...
Either statement will create a new String object provided that just one of the two statements are used. The issue of the string pool comes into play when a second reference is created to the same string, "abc." Is this not correct?


You say that either statement will create a new String object provided that just one of the two statements is used. It is my understanding that
String s = new "abc";
will always try to create a new String object, regardless of whether or not a literal with the same value already exists in the pool.
On the other hand,
String s = "abc";
will only try to create a new String object if a literal with that value does not already exist in the pool. If a literal with the same value already is in the pool, no new object is created, but rather a reference to the literal in the pool is returned.
So, for example, say that the literal "test" is not in the pool.
// new String added to pool
String s1 = "test";
// new String created, not added to pool
String s2 = new String("test");
// another new String created, not added to pool
String s3 = new String("test");
// no new String created, reference to String in pool returned
String s4 = "test";
Again, I'm not sure I fully understood your post, so please let me know if this is not what you meant.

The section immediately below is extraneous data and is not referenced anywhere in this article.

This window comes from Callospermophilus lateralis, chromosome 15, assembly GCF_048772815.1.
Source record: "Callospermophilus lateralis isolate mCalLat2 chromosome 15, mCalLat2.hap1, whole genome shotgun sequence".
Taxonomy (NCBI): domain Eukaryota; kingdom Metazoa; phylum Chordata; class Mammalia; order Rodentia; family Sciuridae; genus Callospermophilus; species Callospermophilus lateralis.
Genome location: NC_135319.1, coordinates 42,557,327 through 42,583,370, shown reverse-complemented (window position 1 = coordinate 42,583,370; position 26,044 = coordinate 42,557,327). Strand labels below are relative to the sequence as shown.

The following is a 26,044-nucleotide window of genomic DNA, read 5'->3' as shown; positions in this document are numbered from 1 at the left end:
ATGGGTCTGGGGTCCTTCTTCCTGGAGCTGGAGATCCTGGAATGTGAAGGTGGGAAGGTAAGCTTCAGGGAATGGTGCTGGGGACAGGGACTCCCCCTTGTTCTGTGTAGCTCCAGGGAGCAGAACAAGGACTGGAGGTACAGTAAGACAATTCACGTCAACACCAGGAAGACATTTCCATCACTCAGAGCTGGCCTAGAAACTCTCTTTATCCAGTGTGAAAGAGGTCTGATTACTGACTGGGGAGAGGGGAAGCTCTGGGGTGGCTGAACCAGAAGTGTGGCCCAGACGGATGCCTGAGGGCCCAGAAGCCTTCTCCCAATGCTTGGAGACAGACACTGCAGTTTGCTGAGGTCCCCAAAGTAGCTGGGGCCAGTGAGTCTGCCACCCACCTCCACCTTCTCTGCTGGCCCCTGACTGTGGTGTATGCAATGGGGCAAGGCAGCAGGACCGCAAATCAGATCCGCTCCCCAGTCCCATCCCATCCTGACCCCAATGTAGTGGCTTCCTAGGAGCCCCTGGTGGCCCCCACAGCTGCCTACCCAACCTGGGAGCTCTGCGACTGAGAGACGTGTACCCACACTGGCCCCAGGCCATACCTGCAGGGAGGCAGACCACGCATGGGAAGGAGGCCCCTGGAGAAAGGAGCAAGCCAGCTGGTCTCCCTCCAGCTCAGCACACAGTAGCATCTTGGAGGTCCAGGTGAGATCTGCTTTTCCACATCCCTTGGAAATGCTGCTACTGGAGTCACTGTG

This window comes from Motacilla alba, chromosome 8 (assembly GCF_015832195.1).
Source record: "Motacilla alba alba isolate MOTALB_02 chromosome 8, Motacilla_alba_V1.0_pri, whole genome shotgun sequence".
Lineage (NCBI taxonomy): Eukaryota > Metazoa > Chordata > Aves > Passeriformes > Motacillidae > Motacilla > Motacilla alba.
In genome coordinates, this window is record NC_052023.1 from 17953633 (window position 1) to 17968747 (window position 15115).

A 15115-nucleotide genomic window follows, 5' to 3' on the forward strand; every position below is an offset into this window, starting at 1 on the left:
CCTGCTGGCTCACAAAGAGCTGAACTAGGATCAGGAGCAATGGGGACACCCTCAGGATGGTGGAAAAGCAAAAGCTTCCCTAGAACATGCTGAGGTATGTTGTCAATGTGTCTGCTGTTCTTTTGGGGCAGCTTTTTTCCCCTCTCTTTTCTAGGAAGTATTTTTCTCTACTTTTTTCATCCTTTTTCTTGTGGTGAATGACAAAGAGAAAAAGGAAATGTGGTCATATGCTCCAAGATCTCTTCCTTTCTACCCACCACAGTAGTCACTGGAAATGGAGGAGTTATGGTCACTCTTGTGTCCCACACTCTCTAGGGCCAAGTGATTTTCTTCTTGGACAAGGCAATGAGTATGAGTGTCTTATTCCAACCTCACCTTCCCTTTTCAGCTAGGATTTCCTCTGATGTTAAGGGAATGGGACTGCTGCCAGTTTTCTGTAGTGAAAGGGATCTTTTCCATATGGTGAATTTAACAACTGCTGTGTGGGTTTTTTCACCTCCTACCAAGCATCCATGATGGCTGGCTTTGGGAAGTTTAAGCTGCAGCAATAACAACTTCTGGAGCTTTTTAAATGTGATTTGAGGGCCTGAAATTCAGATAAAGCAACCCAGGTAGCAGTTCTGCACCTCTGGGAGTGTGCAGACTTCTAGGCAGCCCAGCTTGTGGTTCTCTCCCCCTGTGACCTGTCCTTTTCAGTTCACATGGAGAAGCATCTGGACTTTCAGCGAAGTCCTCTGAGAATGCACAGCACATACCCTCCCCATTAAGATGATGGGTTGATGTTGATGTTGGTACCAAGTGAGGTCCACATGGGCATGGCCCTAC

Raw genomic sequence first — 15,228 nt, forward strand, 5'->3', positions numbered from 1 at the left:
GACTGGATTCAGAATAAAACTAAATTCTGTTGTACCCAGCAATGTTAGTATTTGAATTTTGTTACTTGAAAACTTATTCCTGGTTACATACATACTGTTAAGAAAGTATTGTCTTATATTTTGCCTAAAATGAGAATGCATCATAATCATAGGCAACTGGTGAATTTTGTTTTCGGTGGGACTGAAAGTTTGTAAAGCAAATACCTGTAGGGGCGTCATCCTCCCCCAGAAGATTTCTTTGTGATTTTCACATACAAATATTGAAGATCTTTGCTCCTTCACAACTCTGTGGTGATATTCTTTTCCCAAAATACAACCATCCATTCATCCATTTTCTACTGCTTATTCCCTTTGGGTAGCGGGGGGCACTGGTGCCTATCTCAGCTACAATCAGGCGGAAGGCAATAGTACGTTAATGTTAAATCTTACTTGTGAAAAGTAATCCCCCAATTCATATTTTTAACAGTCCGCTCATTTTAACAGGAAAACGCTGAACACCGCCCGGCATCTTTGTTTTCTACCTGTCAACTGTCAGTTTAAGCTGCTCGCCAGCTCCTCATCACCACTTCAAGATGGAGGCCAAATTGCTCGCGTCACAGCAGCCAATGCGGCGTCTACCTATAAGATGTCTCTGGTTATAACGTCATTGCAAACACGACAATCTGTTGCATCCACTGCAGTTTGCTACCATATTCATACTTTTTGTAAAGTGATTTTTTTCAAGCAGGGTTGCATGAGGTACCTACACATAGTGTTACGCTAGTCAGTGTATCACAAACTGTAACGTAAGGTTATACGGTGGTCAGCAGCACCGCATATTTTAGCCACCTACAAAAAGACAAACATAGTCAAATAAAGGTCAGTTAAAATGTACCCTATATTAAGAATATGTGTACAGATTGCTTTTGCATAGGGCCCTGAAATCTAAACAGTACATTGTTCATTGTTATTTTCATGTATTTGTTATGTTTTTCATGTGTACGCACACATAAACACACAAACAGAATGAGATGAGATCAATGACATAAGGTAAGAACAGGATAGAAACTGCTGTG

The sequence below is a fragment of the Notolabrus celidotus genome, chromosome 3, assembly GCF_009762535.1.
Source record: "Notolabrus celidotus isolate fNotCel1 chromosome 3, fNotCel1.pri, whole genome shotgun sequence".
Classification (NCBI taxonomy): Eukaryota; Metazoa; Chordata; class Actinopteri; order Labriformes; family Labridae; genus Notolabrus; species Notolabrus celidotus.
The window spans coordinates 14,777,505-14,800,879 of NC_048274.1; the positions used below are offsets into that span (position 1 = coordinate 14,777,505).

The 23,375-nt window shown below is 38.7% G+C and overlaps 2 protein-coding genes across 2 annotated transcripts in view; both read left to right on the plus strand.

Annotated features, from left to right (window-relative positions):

Stephanie
[This message has been edited by Stephanie Grasson (edited October 18, 2000).]
 
Allen Alchian
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Okay Stephanie,
My basic problem was that I kept trying to put the reference to a String in the string pool, instead of the string itself. I see where I was off target.
Since there is the subtle difference between the two statements...
String s = new "abc";
String s = "abc";
...there must be some reason for having the two statments handled somewhat differently.
It seems to me that using the statment
String s = "abc";
is somewhat more risky because the programmer may not know if "abc" is going to be in the String pool. Is this an accurate appraisal?
And many thanks for your patience in walking me through this.
Allen
 
Stephanie Grasson
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Allen,
According to Java2 for Professional Developers (by Michael Morgan),


Starting in SDK 1.2, constant strings are shared between classes, reducing the memory needs of all classes. Since Java Strings are immutable, you don't need to worry about some other class changing your class's String.


So my guess would be that (unless you have a specific reason not to) the safe route is usually to use String literals because:
(1) it conserves memory, so less chance of out-of-memory exceptions.
(2) Strings are immutable.
You posted:


It seems to me that using the statment
String s = "abc";
is somewhat more risky because the programmer may not know if "abc" is going to be in the String pool. Is this an accurate appraisal?


I'm pretty sure that having the statement
String s = "abc";
in your program means that "abc" will be in the String pool.
Hope this helps.
Stephanie